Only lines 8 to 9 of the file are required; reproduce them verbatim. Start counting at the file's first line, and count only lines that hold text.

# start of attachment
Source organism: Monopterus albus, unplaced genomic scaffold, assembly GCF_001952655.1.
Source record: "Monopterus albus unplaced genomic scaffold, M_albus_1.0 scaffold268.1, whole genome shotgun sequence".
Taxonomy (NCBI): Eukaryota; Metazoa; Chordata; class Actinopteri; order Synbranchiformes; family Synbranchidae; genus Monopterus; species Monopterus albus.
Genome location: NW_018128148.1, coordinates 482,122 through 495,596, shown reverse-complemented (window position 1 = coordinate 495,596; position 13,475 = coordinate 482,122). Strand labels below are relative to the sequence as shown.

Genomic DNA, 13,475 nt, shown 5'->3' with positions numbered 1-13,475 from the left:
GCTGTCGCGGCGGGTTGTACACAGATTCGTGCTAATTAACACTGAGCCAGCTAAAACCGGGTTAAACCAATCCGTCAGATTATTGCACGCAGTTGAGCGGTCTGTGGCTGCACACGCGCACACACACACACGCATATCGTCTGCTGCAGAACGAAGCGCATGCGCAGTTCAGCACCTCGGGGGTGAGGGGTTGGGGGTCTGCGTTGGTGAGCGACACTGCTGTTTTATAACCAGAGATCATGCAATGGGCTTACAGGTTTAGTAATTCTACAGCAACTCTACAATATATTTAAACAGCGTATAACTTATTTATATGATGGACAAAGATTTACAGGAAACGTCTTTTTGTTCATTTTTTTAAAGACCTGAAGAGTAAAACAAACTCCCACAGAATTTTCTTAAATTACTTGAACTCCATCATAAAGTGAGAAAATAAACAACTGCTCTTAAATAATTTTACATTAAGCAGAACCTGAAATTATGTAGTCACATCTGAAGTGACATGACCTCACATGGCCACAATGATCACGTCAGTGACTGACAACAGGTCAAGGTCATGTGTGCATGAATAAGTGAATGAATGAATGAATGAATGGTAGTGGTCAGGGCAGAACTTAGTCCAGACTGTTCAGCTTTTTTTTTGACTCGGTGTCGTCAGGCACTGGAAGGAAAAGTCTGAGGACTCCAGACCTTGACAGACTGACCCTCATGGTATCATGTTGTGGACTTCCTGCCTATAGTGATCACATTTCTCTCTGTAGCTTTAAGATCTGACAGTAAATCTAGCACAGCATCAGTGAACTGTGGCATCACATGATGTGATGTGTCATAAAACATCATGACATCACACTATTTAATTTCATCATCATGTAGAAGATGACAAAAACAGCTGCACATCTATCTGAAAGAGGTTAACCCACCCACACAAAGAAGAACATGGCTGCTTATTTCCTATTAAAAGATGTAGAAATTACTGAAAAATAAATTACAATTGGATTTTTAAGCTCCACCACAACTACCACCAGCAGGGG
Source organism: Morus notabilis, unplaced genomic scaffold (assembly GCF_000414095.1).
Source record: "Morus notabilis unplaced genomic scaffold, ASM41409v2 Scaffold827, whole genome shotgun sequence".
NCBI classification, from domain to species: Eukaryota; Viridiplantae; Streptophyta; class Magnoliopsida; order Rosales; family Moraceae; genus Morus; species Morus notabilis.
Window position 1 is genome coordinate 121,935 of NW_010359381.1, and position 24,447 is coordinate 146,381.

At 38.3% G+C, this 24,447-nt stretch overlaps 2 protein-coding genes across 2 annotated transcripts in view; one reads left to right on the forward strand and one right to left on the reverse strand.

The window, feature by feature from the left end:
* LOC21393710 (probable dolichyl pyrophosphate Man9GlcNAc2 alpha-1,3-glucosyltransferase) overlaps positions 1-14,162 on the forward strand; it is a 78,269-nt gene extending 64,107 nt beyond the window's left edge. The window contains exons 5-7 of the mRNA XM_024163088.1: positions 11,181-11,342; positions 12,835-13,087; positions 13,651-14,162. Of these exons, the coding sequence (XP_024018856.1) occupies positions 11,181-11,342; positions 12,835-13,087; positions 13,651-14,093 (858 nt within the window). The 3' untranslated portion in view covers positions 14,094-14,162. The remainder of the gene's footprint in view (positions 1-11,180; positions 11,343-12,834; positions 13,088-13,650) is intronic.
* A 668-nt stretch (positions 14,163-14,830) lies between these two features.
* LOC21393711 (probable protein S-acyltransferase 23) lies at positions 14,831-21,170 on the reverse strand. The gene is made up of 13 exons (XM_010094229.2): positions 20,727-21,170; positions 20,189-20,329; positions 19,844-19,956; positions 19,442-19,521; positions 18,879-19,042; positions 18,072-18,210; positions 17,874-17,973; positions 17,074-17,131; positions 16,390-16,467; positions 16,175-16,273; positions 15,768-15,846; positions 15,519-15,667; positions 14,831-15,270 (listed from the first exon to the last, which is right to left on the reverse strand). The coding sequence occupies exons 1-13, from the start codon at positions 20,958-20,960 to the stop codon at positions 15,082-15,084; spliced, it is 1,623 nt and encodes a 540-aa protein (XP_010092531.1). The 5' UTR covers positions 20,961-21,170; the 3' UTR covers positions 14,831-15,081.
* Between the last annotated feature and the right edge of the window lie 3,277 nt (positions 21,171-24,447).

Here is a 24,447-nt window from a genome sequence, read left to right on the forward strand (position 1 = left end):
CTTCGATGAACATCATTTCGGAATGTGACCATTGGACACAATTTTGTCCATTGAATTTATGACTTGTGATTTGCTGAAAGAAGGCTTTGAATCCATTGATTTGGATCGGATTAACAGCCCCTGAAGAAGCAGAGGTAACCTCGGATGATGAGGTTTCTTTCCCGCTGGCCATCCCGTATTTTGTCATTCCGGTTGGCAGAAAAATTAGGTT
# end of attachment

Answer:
Source record: "Morus notabilis unplaced genomic scaffold, ASM41409v2 Scaffold827, whole genome shotgun sequence".
NCBI classification, from domain to species: Eukaryota; Viridiplantae; Streptophyta; class Magnoliopsida; order Rosales; family Moraceae; genus Morus; species Morus notabilis.